NOTE: The first command points the activation to the U-M KMS server. The second command activates the workstation or server.

    • Windows Vista and Server 2008 up to R1:

      %windir%\system32\cscript slmgr.vbs -skms
      %windir%\system32\cscript slmgr.vbs -ato

    • Windows 7 and Server 2008 R2 and later:

      %windir%\system32\cscript slmgr.vbs /skms
      %windir%\system32\cscript slmgr.vbs /ato

Appendix B: Creating an SRV Record

NOTE: In order for auto-discovery to work, the DNS domain corresponding to one or both of the following must contain the KMS SRV record:

  • The primary DNS suffix of the computer

  • The DNS domain name assigned by DHCP

To create an SRV record:

  1. In the DNS server, open the Bind zone file.

  2. Enter a line (SRV record) in the form of

    _vlmcs._tcp.[your subdomain] 3600 IN SRV 0 100 1688

    replacing [your subdomain] with the correct subdomain without the brackets. For example, at the School of Public Health, the line would look like 3600 IN SRV 0 100 1688

Appendix C: Troubleshooting

You can fix most failed KMS activations by re-registering the software and then manually activating the machine.

  1. From the Start menu, select All Programs then Accessories.

  2. RIGHT-click Command Prompt and select Run as administrator.

  3. In the User Account Control window, click Continue.

  4. In the Command Prompt window, enter the command appropriate for your operating system.

  5. Proceed with step 4 of Appendix A: Manually Activating Machines.

REDUCED FUNCTIONALITY MODE: If the machine you're attempting to recover is already in Reduced Functionality Mode, you'll need to use Internet Explorer to access the Command Prompt.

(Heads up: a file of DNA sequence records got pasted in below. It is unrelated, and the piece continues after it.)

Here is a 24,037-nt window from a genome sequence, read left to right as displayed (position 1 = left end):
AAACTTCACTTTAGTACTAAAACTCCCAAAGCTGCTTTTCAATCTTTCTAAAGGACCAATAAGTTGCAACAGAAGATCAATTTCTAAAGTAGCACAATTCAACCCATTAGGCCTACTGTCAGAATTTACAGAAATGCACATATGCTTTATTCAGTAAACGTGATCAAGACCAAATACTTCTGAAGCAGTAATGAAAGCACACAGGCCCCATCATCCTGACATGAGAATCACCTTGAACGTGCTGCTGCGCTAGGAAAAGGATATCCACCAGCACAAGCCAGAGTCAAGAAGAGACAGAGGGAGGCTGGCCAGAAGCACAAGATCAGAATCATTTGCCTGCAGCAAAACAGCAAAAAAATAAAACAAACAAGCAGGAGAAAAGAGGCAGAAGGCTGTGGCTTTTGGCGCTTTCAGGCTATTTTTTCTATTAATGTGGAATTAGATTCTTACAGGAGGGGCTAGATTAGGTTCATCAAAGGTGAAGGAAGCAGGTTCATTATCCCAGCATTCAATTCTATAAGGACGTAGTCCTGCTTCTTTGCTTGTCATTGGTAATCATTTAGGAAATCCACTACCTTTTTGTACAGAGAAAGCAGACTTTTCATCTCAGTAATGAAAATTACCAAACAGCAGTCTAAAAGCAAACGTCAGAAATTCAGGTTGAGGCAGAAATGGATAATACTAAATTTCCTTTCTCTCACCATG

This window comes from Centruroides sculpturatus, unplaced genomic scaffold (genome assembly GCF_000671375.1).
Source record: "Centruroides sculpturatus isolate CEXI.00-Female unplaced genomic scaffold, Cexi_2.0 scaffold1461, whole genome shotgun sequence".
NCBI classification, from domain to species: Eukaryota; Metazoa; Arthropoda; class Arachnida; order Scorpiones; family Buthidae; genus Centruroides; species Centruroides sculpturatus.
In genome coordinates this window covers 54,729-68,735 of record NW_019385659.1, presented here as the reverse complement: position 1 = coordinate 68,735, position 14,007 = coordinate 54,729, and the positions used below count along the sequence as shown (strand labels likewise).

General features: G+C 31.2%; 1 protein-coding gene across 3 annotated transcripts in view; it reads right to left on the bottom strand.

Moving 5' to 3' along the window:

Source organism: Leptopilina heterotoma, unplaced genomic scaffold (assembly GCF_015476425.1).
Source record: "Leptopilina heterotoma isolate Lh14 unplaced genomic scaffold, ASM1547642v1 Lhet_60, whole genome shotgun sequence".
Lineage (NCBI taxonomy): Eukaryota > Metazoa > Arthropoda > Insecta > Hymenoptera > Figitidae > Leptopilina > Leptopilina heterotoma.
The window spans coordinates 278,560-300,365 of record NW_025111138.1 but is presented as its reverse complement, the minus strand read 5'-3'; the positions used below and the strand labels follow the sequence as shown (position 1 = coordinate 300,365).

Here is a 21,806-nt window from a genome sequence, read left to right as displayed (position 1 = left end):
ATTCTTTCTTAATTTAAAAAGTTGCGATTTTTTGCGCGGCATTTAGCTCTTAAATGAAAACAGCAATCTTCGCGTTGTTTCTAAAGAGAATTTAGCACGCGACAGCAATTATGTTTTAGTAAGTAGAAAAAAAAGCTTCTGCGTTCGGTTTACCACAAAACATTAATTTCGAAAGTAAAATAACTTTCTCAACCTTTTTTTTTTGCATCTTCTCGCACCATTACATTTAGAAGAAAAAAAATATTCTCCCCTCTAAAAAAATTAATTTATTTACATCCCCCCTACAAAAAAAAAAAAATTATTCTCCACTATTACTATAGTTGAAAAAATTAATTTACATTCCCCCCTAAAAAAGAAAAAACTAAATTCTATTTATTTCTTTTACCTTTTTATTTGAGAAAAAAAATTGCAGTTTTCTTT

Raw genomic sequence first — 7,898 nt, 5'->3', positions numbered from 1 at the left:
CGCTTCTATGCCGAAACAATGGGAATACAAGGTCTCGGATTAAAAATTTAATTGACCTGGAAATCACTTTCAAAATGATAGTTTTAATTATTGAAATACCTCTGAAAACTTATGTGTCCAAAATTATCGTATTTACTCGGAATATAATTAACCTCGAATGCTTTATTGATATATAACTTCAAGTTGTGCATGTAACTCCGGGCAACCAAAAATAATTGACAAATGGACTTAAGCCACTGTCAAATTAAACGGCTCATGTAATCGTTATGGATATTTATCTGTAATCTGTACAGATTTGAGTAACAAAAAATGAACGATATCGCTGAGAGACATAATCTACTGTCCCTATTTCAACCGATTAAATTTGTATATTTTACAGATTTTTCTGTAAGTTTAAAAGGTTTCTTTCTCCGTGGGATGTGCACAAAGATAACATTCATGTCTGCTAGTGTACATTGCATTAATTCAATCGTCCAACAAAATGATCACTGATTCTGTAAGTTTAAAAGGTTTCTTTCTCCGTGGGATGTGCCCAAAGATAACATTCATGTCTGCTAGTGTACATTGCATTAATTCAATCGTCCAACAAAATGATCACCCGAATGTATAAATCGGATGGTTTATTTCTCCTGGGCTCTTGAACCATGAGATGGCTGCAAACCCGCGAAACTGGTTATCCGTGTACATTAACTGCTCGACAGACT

1. In Internet Explorer's Address Bar, enter C: and press the Enter key.

  2. If you receive an Internet Explorer Security dialog box, click Allow.

  3. In the Windows Explorer window, navigate to C:\Windows\System32.

  4. RIGHT-click the cmd file and select Run as administrator.

  5. Proceed to step 4 (Command Prompt) at the beginning of this troubleshooting section.

Microsoft maintains a Knowledgebase article on troubleshooting Volume Activation error codes that you might find helpful. However — for error code 0x800706BA: The RPC server is unavailable — the Microsoft-provided solution is incorrect. You should instead follow the re-registering the UPK and manually configuring steps at the beginning of this troubleshooting section.

Appendix D: Running Your Own KMS Server

The university provides — at no charge — a secure, reliable and redundant KMS server. We highly recommend you use this service.

In the following rare events, you may need to provide your own KMS server.

  1. The cluster you want to activate:

    1. is not located within the U-M networks.

    2. cannot use the university's VPN.

  2. A local firewall restricts access to through in- and out-bound TCP port 1688.


  • You must fully understand the terms and conditions of the university's Microsoft Enterprise Agreement.

  • Your KMS service must absolutely prevent machines and virtual machines not owned by the university to validate.

  • You must be prepared to accept personal legal liability and for that of U-M in the event your KMS service permits even one machine not owned by the university to illegally validate.